And on top of that, until we agree, they say they won’t improve the 3.3% pay offer, or bundle in the package some of our other key demands like First Nations Employment Parity, no to CET job cuts and Internal Advertising Rights for professional staff. Even worse, they refuse to say what kind of ‘improvement’ they’re prepared to make on pay.

We cannot fall into this management trap. 

We have to say: 

  • no to the latest package without a pay offer; 
  • no to the unprotected expansion of EF staff; 
  • no to separating pay, First Nations rights & general staff rights from academic rights.

We want to bargain in good faith for a whole new agreement, with all cards on the table. 

No to the package; and go ahead with the week 6 strikes. Talk to your colleagues and make week 6 a resounding success!

Why not postpone the strikes?

We haven’t really won the 40:40:20 until it’s on terms we should accept. And moreover, if we call off the strike without the wins it was designed to obtain, we take the wind out of the campaign sails and set ourselves up for saying yes to whatever pay offer management comes to us with. We have made a lot of gains, on things like leave, workload regulation, flexible work and work from home rights, and others. But the only major new wins are on sick pay, wage theft & extended notice period. This is great progress, but it’s just not sufficient for postponing a strike, harming the building we’ve already done, and de-mobilising members. For now, we need to fight on.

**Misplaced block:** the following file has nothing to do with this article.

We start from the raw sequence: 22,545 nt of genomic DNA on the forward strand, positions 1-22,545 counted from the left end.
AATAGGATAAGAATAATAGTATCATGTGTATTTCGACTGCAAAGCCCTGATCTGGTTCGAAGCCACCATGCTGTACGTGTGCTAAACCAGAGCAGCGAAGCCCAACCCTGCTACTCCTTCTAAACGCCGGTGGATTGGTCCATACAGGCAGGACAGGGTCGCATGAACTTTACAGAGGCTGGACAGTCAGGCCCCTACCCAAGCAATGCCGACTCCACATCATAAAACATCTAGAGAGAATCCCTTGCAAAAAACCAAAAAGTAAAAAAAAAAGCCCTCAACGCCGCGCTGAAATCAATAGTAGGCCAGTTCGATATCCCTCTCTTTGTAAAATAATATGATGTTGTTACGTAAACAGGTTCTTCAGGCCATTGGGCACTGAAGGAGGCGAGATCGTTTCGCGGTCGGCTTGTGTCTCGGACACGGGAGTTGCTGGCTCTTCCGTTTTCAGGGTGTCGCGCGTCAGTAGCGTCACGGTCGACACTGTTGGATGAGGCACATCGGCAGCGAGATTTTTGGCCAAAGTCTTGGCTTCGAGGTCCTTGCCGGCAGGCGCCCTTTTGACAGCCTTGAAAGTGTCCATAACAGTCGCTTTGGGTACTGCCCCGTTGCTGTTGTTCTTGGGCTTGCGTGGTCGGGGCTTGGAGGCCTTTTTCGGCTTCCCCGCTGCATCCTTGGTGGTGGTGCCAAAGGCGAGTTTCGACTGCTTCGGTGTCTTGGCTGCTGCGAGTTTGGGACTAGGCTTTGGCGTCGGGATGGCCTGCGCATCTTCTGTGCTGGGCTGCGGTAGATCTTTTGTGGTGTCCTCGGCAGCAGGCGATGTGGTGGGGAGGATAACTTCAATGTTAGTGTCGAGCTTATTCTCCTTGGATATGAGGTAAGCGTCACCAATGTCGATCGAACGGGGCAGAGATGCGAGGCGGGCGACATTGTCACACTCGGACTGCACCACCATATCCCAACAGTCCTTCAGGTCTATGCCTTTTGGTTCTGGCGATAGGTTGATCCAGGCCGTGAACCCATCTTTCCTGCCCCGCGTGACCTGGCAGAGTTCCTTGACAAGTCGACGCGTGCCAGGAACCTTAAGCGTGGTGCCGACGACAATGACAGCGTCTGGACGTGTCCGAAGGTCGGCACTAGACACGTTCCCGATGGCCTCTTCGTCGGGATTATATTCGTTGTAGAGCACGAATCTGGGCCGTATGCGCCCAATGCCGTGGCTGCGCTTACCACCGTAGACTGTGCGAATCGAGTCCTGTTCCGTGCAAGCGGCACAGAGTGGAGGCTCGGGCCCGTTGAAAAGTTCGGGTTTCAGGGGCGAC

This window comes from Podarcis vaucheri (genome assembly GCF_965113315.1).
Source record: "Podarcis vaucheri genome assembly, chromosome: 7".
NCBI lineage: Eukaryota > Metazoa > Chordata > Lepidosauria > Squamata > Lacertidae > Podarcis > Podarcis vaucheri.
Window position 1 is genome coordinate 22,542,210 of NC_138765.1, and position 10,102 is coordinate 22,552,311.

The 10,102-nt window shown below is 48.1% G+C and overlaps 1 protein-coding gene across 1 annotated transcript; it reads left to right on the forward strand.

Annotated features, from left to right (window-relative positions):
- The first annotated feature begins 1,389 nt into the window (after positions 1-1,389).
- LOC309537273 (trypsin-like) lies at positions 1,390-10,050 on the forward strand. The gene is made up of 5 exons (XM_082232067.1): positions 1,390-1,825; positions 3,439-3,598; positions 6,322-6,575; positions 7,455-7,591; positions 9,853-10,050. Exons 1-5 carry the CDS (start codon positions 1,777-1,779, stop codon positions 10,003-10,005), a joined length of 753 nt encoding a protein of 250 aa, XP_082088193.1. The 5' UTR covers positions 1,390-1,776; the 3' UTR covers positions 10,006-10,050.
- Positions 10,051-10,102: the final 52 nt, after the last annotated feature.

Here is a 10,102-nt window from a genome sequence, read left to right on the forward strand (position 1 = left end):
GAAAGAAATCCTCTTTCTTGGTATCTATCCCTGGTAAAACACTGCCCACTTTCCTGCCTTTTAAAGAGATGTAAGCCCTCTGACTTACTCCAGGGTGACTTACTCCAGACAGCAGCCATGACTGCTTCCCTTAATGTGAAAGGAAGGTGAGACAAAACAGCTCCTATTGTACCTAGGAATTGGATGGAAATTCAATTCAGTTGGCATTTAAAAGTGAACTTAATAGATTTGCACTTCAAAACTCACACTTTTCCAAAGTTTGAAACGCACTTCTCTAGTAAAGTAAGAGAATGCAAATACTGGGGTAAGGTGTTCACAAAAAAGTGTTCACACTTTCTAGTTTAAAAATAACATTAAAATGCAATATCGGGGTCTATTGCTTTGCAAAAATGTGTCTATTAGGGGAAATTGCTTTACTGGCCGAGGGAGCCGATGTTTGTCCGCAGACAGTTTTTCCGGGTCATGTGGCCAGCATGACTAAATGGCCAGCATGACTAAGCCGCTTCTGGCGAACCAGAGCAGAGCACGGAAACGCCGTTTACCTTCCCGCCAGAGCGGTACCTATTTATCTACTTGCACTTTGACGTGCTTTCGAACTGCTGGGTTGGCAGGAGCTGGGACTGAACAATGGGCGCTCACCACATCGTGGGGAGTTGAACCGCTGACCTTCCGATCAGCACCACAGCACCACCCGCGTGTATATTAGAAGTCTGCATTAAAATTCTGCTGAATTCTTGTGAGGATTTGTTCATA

Ignoring Half the Membership is No Way to Lead a Branch

A Response to Fightback from Rank and File Action

NTEU Fightback have issued a statement criticising members of the Sydney University NTEU Branch Committee, including members of RAFA, who sought to maintain branch unity and reach a compromise after Thursday’s extraordinary tied vote. Here we respond.